28. S. Wuestner, A. Pusch, K. L. Tsakmakidis, J. M. Hamm, and O. Hess, “Overcoming Losses with Gain in a Negative Refractive Index Metamaterial,” Phys. Rev. Lett. 105(12), 127401 (2010). [CrossRef] [PubMed]
29. E. S. Andrianov, A. A. Pukhov, A. V. Dorofeenko, A. P. Vinogradov, and A. A. Lisyansky, “Forced synchronization of spaser by an external optical wave,” Opt. Express 19(25), 24849–24857 (2011). [CrossRef] [PubMed]
30. M. O. Scully and M. S. Zubairy, Quantum Optics (Cambridge University Press, 1997).
31. Y. I. Khanin, Fundamentals of laser dynamics (Cambridge international science publishing, 2006).
33. E. S. Andrianov, A. A. Pukhov, A. V. Dorofeenko, A. P. Vinogradov, and A. A. Lisyansky, “Dipole Response of Spaser on an External Optical Wave,” Opt. Lett. 36(21), 4302–4304 (2011). [CrossRef] [PubMed]
34. E. S. Andrianov, A. A. Pukhov, A. P. Vinogradov, A. V. Dorofeenko, and A. A. Lisyansky, “Modification of the resonance fluorescence spectrum of a two-level atom in the near field of a plasmonic nanoparticle,” JETP Lett. 97(8), 452–458 (2013). [CrossRef]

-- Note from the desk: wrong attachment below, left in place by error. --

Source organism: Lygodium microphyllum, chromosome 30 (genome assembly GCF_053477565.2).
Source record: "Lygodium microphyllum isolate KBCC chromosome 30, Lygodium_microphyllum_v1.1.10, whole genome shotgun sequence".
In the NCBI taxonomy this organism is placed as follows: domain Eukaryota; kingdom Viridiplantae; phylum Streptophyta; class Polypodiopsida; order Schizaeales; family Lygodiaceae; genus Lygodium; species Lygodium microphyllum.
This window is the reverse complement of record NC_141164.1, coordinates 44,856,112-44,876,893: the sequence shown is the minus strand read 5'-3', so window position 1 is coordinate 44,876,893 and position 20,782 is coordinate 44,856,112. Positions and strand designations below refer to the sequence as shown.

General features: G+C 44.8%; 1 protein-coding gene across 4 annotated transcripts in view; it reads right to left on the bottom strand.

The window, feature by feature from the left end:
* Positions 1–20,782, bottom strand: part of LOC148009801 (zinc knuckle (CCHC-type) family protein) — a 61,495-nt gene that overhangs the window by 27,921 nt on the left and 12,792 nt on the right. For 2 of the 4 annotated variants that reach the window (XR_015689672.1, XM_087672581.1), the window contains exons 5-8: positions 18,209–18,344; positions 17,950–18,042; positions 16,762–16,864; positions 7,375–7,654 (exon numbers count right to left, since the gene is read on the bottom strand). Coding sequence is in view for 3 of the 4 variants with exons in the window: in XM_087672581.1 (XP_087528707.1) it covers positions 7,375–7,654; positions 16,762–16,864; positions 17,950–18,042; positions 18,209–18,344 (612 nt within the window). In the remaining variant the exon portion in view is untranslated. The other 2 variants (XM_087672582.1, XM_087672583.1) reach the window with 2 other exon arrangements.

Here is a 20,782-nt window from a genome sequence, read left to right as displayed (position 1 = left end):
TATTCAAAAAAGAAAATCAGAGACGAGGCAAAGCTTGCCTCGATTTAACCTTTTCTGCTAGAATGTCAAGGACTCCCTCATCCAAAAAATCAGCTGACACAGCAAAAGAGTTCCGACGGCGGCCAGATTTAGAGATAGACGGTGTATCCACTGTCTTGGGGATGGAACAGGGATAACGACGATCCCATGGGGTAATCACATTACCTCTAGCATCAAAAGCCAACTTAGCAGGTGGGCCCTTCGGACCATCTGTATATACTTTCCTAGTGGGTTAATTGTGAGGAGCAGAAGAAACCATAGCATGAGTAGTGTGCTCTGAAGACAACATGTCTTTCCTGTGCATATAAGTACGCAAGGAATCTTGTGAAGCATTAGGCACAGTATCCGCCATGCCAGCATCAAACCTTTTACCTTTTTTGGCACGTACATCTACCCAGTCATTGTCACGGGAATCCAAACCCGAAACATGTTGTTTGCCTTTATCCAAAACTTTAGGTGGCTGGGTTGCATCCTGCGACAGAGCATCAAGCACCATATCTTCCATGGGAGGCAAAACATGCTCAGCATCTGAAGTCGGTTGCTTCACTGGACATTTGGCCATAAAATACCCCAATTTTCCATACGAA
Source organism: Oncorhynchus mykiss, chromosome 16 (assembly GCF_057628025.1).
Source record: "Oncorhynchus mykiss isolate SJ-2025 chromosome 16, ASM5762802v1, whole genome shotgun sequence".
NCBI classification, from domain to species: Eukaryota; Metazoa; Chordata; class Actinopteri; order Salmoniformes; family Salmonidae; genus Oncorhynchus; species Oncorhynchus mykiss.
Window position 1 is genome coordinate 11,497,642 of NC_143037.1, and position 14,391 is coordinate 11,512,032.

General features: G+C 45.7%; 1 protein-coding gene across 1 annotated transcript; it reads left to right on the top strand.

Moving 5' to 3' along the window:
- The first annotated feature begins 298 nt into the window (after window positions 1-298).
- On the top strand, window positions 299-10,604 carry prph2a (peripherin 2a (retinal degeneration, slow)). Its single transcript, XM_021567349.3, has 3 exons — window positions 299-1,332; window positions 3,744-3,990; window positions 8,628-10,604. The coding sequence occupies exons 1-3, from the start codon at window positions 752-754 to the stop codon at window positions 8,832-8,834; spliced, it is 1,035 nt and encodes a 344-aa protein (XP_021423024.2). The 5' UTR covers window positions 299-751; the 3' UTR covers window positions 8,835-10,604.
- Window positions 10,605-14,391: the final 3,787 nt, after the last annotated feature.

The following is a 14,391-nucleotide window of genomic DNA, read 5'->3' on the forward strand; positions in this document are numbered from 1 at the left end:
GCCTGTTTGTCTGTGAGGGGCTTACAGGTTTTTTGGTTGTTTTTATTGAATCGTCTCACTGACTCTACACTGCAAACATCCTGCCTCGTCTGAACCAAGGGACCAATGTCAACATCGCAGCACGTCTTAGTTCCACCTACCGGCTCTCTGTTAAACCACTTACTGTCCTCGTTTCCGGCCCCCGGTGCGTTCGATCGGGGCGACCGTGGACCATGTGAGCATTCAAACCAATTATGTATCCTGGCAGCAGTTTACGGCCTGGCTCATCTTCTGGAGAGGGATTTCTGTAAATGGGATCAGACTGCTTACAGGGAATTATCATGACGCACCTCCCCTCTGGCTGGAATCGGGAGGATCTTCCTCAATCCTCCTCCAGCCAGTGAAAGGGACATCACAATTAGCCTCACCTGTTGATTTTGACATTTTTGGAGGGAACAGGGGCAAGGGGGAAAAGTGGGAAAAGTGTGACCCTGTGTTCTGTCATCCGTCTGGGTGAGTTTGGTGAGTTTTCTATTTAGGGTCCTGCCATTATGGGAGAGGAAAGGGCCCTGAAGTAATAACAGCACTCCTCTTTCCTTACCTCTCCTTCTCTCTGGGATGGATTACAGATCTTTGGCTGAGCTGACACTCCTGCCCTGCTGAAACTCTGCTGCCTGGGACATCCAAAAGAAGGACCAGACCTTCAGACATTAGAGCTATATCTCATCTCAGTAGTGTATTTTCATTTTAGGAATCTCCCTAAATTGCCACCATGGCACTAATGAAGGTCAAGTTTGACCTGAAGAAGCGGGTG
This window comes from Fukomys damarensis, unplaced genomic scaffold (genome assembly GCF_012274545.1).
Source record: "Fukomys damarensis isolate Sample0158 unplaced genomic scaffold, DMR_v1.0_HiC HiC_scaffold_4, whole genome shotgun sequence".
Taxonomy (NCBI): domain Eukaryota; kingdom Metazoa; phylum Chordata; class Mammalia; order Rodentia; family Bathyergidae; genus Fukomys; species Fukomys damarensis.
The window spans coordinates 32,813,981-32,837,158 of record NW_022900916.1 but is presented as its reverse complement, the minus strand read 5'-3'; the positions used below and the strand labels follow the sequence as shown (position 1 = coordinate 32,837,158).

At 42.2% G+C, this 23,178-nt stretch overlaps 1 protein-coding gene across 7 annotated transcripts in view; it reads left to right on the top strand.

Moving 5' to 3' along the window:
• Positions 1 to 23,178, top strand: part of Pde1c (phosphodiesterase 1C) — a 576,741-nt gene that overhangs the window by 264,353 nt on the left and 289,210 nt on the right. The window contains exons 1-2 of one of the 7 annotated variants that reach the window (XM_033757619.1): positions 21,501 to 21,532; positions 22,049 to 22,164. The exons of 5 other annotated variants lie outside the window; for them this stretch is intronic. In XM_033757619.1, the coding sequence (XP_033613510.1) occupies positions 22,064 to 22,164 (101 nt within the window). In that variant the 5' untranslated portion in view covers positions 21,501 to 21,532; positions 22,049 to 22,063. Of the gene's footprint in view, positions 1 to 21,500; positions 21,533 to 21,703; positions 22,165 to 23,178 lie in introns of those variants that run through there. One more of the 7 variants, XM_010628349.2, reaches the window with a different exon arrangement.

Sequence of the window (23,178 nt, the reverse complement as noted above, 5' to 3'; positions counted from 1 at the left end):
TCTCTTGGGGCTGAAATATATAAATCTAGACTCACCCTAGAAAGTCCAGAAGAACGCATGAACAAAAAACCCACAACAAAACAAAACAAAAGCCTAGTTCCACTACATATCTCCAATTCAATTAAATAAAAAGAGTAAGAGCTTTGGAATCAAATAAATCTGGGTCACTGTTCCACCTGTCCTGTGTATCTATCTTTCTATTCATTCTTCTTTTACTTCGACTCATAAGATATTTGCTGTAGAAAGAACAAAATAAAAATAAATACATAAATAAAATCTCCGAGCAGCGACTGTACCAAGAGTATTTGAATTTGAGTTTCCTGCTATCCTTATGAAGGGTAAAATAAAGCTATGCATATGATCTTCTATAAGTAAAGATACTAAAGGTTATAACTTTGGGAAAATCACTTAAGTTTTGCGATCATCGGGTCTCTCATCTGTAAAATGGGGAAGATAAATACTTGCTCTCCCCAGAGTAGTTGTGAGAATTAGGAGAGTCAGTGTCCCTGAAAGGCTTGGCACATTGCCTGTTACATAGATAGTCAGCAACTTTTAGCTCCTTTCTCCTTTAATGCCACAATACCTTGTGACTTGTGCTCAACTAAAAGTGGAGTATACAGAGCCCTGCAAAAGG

35. R. H. Pantell and H. E. Puthoff, Fundamentals of quantum electronics (Wiley, 1969).
36. E. S. Andrianov, A. A. Pukhov, A. V. Dorofeenko, A. P. Vinogradov, and A. A. Lisyansky, “Rabi oscillations in spasers during nonradiative plasmon excitation,” Phys. Rev. B 85(3), 035405 (2012). [CrossRef]
37. E. S. Andrianov, A. A. Pukhov, A. V. Dorofeenko, A. P. Vinogradov, and A. A. Lisyansky, “Spectrum of surface plasmons excited by spontaneous quantum dot transitions,” Sov. Phys. JETP 117(2), 205–213 (2013). [CrossRef]
38. L. Novotny and B. Hecht, Principles of Nano-Optics (Cambridge University Press, 2006).
39. P. B. Johnson and R. W. Christy, “Optical Constants of the Noble Metals,” Phys. Rev. B 6(12), 4370–4379 (1972). [CrossRef]
40. E. D. Palik, Handbook of Optical Constants of Solids (Academic Press, 1985).